It was dubbed “Hajime” and from the start it seems to have had it in for the infamous Mirai Internet of Things (IoT) botnet used to launch last October’s stunning Terabit DDoS attack on DNS provider Dyn.
From the moment of its discovery by researchers Rapidity Networks in the weeks after Mirai’s attack, Hajime always stood out as the oddity in IoT malware mini-boom.
It seemed to have been created in Mirai’s image, scanning for the same set of IoT devices with unsecured Telnet ports, breaking into them by trying an almost identical set of password and username combinations before executing a similar sequence of commands.
Once in control of a target it blocks several ports used by rival IoT-ware, a perfect annoyance for Mirai. Lacking a module that could be used to launch DDoS (or any attack), its main behaviour is to contact its command-and-control (C2), which returns a signed message displayed on the device’s terminal every 10 minutes.
The most recent version reads:
Just a white hat securing some systems.
Important messages will be signed like this!
According to new estimates it has taken over at least “tens of thousands” of devices, especially in Brazil, Iran, Thailand, the Russian Federation and Turkey. One company, BackConnect, put the infection numbers at around 100,000, not insignificant for a botnet of this type.
Since their discovery last year Mirai has declined while Hajime has grown, in part, one might infer, to its predation of the former’s target list.
It’s not all plain sailing. Hajime eschews Mirai’s conventional C2 in favour of a novel decentralised peer-to-peer (P2P) approach based on popular torrent protocols. But, as with Mirai, Hajime is cleared from the infected device by a reboot, which requires it to infect the target anew each time.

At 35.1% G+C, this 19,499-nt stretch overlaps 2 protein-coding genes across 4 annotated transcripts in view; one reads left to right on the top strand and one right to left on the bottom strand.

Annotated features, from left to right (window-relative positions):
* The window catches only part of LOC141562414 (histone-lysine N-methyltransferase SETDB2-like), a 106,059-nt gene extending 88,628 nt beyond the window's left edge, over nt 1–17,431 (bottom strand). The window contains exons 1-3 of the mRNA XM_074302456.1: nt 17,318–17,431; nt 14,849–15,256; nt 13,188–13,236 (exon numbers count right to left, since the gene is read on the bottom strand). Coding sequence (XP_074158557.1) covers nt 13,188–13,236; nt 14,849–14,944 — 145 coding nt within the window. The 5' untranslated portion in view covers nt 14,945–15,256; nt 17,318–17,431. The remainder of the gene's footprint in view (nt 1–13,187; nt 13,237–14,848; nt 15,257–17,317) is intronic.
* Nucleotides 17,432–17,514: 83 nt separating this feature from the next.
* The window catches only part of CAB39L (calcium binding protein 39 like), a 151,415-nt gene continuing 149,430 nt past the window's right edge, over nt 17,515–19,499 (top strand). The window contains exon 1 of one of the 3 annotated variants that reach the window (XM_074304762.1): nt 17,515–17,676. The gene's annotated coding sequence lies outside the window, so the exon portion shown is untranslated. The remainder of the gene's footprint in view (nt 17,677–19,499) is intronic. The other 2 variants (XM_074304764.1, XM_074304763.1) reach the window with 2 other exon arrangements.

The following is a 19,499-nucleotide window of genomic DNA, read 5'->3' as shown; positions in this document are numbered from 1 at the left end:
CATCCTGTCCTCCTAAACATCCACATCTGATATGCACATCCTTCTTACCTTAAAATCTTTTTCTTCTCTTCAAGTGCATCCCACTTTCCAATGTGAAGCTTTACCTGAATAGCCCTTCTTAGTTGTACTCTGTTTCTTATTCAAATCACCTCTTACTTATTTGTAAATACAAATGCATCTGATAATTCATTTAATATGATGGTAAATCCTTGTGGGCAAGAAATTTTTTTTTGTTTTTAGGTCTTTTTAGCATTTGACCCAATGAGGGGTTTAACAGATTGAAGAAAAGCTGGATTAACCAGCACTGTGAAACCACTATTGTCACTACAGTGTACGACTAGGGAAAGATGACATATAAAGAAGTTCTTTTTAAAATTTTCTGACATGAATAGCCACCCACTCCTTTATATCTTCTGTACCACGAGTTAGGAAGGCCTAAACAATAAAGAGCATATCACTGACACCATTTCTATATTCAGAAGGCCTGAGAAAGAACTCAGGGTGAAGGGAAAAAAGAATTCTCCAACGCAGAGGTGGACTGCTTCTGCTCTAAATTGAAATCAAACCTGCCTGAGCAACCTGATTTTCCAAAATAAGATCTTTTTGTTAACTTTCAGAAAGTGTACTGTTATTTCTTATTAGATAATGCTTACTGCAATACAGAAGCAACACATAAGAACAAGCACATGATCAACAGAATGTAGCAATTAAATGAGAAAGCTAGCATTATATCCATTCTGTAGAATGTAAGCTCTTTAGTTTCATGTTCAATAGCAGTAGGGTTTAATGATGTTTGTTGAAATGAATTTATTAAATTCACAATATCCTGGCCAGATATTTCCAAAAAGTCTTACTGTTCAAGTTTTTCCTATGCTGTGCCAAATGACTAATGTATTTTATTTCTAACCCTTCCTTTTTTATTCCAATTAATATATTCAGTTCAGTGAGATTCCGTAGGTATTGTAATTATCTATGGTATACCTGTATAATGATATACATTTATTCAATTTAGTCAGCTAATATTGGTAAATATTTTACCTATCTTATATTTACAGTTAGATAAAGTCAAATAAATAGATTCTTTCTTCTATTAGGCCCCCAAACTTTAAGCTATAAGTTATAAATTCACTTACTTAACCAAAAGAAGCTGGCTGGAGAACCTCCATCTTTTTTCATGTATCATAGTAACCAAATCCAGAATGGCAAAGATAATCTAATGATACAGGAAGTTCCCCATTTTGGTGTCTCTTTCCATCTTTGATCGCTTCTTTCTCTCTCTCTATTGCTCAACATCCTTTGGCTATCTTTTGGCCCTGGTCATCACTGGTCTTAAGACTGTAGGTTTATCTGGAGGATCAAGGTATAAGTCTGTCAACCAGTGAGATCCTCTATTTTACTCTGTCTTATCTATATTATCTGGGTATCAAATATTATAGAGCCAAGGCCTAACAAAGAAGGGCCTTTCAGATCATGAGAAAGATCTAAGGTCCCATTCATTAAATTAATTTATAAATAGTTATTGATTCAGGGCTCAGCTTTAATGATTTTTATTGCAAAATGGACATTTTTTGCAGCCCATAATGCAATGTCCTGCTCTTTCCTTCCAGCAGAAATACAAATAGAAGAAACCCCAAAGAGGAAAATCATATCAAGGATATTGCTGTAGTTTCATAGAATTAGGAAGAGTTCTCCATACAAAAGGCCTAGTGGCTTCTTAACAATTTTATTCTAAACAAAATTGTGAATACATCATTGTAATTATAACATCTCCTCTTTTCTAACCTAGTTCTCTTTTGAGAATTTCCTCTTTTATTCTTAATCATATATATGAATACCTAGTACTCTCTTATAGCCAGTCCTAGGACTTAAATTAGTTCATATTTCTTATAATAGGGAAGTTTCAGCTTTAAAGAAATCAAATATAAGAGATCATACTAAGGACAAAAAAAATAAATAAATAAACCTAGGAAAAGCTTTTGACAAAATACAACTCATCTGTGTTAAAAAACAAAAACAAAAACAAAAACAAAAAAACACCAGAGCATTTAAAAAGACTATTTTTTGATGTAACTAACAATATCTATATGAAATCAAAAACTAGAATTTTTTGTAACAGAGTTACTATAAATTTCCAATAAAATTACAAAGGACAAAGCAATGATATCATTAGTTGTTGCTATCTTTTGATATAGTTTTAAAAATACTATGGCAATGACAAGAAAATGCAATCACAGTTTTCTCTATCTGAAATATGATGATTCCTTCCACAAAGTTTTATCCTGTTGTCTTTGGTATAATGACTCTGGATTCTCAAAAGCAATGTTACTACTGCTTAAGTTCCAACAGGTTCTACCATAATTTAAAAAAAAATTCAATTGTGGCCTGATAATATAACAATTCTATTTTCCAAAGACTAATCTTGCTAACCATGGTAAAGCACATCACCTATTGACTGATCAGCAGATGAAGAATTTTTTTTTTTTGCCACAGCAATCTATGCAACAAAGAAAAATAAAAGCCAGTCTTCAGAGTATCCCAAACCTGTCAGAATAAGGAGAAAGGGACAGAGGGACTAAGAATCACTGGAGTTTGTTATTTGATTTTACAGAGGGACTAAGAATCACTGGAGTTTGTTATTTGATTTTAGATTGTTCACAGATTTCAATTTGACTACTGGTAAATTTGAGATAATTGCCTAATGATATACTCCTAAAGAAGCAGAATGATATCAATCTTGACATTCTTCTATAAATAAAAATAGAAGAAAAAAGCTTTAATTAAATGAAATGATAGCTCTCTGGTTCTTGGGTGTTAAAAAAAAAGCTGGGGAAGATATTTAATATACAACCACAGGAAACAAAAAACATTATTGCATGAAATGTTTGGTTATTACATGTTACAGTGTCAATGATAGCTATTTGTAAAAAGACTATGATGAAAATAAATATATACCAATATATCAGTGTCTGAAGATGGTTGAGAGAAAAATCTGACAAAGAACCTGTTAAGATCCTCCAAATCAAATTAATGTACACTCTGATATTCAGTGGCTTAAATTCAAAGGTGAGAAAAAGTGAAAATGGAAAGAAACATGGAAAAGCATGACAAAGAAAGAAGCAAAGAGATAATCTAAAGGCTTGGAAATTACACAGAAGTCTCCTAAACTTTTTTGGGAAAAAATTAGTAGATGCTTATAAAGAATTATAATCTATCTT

Is Hajime good news, bad news or a bit of both?
Some might conclude that Hajime’s targeting of Mirai makes it a grey hat “vigilante”, that is an ethical project by unethical means. But there are unsettling details.
The botnet was given the name “Hajime” (“beginning” in Japanese, inspired by Mirai, which means “future”) by Rapidity’s researchers and yet the author refers to it in his/her terminal message. This shows that they’ve read the research paper. The researchers also mentioned bugs that ended up being fixed.
That feels less like a vigilantism than a grandiose game of cat and mouse. So far, Hajime has no payload, but that doesn’t mean it couldn’t acquire one. The result of a lot of effort, its threat is implied.
Debatably, there is no such thing as grey-hat hacking when conducted on this scale, on devices that have rightful owners. Granted, these are poorly configured devices, but infecting them with more advanced malware hardly seems like the answer to the problem of careless security.
The message for all owners of IoT devices is to secure your devices, and for vendors of those devices to pull their fingers out and update firmware. In the case of Mirai and Hajime, simply applying a decent password and username is an excellent start.
Most victims of Hajime probably don’t even know they have been infected. Pity poor IoT devices, turned on one day only to be ignored for the rest of their existence. Hajime – and Mirai et al – will likely be with us for years to come.